Coronavirus: Make-A-Wish Foundation gets creative to help kids battling illnesses in LA amid COVID-19 crisis

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Wednesday, April 1, 2020
Coronavirus: Make-A-Wish Foundation gets creative to help kids battling illnesses in LA
Make-A-Wish Foundation, which has been significantly impacted by the COVID-19 crisis, is working creatively to grant wishes for kids battling life-threatening illnesses in the Los Angeles area.

LOS ANGELES (KABC) -- One of the many local organizations taking a hit from the coronavirus emergency is the Make-A-Wish Foundation.

The crisis has left a substantial impact on the organization and on the local kids battling life-threatening illnesses.

Since 1983, Make-A-Wish Greater Los Angeles has granted 10,000 life-changing wishes to children battling critical illnesses across the county.

But as the coronavirus crisis forces the closures of schools, companies and restaurants, Make-A-Wish is yet another organization battling through.

"The majority of our wishes are currently on hold, which is changing the dynamic of our workflow dramatically," said Make-A-Wish CEO and President Mike Kallhoff.

Kallhoff knows the importance of the work they do first hand and how beneficial it can be for the child and their family. His daughter, Kaitlin, was diagnosed with cancer at the age of 4.

"For her, it gave her something to look forward to, something to think about, happier thoughts as the days progressed and really help all of get through a very tough time," Kallhoff said.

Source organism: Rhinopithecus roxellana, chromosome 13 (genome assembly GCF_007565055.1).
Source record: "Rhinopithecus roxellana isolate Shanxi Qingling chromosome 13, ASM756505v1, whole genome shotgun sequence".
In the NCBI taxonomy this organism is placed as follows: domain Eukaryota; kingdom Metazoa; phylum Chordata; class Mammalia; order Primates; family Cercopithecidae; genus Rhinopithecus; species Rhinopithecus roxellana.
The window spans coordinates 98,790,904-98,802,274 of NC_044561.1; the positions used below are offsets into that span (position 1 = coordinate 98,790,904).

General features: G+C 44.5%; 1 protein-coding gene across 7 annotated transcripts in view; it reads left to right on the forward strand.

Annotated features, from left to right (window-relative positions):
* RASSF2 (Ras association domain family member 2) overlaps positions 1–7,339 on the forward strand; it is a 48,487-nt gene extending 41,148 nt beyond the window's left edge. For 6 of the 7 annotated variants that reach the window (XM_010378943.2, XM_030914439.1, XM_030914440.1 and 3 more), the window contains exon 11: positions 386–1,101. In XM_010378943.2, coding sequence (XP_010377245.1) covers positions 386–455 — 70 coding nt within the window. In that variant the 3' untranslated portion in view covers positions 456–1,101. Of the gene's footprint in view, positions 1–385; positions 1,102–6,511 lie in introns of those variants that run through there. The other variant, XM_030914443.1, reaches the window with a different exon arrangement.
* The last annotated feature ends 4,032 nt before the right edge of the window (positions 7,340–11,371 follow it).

Make-A-Wish says research shows children who have wishes granted can build physical and emotional strength to fight their illnesses.

The Los Angeles chapter grants 250 wishes every year, including trips to Disneyland and introducing children to their favorite celebrity.

More than half of the wishes involve air travel. Many require large gatherings.

At least 30 wishes a day are now being postponed.

But Make-A-Wish is getting creative to make miracles happen.

"For those where their health is so severe that we may not be able to wait this out, we're looking to do virtual wishes as much as we can," Kallhoff said. "If it's a physical item, we can still get it to their house. If it's an item of meeting someone, we're trying to do that over the phone via Skype interviews, things of that nature. If they wish to go somewhere, we;'e trying to make that happen as well."

RELATED: Coronavirus: US surgeon general says California's aggressive measures helped flatten COVID-19 curve

The biggest wish now is to get through the coronavirus pandemic. So children like Savannah and Talula can once again live out their dreams.

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